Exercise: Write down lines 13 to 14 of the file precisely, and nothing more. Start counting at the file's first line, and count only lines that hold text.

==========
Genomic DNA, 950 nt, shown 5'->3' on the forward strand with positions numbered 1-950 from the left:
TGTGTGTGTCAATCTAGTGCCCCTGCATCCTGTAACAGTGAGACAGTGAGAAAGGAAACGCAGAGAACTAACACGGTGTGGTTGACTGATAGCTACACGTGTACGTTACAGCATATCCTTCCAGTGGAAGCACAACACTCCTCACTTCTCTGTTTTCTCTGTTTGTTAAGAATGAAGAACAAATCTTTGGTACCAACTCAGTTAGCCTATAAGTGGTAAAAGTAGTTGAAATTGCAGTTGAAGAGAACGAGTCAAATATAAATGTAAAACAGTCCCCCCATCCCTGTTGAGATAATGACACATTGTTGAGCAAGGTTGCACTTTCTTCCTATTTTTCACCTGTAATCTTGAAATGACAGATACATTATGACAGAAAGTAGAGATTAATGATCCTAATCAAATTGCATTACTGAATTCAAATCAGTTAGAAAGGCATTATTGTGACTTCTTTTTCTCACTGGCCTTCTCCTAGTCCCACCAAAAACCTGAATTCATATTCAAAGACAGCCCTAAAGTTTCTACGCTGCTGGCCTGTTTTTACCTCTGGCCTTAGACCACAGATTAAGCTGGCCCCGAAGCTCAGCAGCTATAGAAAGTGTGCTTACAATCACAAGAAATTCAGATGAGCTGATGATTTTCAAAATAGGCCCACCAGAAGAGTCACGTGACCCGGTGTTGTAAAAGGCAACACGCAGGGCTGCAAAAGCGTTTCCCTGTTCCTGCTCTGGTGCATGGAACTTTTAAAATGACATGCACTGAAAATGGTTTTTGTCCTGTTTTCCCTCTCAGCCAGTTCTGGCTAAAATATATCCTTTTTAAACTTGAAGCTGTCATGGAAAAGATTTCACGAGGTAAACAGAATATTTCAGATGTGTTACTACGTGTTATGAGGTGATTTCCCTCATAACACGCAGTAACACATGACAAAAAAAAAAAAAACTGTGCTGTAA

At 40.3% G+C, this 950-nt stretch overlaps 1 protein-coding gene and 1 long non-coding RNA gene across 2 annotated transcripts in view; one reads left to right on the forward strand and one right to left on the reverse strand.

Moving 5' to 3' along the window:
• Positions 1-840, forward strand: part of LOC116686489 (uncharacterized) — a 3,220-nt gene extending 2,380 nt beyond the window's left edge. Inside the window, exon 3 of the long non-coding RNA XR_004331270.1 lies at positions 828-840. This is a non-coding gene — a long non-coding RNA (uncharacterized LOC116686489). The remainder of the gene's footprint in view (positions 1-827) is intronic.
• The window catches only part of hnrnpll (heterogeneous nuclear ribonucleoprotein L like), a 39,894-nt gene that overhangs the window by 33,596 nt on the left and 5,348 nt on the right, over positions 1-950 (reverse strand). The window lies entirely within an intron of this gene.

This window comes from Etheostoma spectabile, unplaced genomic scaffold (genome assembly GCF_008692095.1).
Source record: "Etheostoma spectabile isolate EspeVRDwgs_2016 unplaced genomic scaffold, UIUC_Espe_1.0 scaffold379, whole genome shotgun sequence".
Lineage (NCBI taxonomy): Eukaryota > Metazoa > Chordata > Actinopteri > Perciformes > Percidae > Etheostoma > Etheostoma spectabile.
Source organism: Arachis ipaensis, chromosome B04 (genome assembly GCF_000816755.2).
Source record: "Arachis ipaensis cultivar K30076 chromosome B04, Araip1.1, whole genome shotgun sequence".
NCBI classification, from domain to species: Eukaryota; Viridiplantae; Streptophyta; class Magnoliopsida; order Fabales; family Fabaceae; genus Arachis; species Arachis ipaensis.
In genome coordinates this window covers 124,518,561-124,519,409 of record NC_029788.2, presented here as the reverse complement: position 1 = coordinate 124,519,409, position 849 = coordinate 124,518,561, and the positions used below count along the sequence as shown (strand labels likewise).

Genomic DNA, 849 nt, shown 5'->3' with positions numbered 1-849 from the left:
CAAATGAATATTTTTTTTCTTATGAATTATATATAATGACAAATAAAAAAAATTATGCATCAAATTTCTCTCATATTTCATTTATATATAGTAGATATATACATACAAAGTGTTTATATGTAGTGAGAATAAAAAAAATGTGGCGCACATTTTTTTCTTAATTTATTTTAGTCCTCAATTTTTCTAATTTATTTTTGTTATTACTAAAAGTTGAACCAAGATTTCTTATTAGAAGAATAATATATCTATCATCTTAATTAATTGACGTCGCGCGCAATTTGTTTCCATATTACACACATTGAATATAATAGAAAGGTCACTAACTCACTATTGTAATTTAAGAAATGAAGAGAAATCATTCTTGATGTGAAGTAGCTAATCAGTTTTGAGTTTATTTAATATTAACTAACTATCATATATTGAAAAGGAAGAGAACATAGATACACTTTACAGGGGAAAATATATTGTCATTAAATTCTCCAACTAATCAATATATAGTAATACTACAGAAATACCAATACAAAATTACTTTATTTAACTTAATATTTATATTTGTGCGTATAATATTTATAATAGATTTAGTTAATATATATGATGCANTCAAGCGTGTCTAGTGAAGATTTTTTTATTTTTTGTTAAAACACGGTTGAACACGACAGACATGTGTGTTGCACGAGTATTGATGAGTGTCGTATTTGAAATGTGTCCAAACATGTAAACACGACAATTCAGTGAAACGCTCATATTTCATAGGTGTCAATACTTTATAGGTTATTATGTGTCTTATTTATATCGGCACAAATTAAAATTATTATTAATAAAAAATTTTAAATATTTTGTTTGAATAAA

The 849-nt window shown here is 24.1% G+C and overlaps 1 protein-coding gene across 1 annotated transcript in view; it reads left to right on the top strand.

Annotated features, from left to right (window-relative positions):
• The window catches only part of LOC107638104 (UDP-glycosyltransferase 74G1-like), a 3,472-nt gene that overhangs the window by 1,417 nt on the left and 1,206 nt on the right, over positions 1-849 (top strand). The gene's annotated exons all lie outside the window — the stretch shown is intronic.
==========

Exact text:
In genome coordinates this window covers 124,518,561-124,519,409 of record NC_029788.2, presented here as the reverse complement: position 1 = coordinate 124,519,409, position 849 = coordinate 124,518,561, and the positions used below count along the sequence as shown (strand labels likewise).

Genomic DNA, 849 nt, shown 5'->3' with positions numbered 1-849 from the left: